A Knife that Opens Rather Than Cuts
Riddle me this Italian food fact, "the outside is strong but the inside is delicate and is entered by a knife the opens rather than cuts".
To enter into the King of Italian cheese, Parmigiano Reggiano, requires a special knife to open and release the sharp yet rich and delicate flavor of this historical cheese from Northern Italy. First created in the 12th century by the Cistercian monks of the Abbey of Chiaravalle near Milan in Lombardy, Parmigiano Reggiano is known as a grana (grainy) cheese, a classification that refers to its flaky and granular texture and because of this is best opened rather than cut into and served in flakes or bite size nuggets.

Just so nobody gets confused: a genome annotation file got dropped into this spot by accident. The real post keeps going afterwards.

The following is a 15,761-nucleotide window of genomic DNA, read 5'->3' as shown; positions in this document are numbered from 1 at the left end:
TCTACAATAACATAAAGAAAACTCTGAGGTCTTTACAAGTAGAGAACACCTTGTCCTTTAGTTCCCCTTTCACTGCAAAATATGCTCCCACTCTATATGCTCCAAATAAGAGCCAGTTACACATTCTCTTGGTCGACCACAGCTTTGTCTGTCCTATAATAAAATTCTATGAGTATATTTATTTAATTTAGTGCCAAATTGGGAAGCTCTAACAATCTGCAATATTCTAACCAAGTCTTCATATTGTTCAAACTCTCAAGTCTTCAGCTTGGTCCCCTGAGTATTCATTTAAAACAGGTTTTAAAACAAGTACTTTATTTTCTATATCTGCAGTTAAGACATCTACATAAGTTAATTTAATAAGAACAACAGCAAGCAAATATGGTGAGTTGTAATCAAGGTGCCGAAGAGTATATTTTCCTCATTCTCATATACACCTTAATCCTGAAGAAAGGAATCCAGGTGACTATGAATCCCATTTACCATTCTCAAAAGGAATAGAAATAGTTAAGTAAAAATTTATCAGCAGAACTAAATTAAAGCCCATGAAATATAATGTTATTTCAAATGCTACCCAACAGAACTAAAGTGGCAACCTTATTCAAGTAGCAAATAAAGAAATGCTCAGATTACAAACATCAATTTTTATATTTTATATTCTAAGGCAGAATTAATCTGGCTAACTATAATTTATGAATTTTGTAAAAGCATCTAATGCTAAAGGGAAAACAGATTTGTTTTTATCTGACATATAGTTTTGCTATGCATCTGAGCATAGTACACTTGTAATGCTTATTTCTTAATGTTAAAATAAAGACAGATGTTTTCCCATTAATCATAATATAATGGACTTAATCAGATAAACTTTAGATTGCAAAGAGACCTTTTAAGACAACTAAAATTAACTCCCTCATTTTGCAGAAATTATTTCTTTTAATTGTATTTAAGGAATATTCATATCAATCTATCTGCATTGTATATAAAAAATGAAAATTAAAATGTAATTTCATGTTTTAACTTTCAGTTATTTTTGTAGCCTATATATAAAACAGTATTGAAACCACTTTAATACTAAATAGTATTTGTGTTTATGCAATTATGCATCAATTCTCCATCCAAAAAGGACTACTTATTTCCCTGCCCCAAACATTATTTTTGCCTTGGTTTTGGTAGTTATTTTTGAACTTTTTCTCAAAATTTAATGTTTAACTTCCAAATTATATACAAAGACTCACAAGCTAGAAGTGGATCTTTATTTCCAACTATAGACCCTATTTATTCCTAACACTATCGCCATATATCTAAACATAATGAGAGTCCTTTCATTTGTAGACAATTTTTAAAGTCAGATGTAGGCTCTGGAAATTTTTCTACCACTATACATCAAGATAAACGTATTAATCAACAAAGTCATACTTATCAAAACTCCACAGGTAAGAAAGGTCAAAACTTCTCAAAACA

Coltello “scagliatore”. Reggio Emilia; ferro, legno; circa 1930. I Musei di Cibi, Parma
To do this you need a special type of knife, a scagliatore. Like this one, circa 1930, made of iron and wood with a specific blade; short, pointed, almond shaped. The shape is designed not to cut but to open, highlighting the internal structure and the natural grain of the cheese. First the tip of the knife is used to score the surface crust of the massive wheel of cheese. Impressive in size (typically 18 inches in diameter and 8 inches high) and weight (about 85 pounds) two knives are used as wedges to crack open the wheel into two halves, releasing the aroma and sweet grassy flavors of the Po River Valley and the mastery of the caseificio. Actually there are several "knives" needed to open the wheel and the process requires a masterful hand. Stamped with the words “Parmigiano-Reggiano” into the rind by members of the Consorzio del Formaggio guarantees the distinctive qualities of this great Italian cheese now ready to enjoy.
*the Italian word scagliato means flake, chip, sliver, scale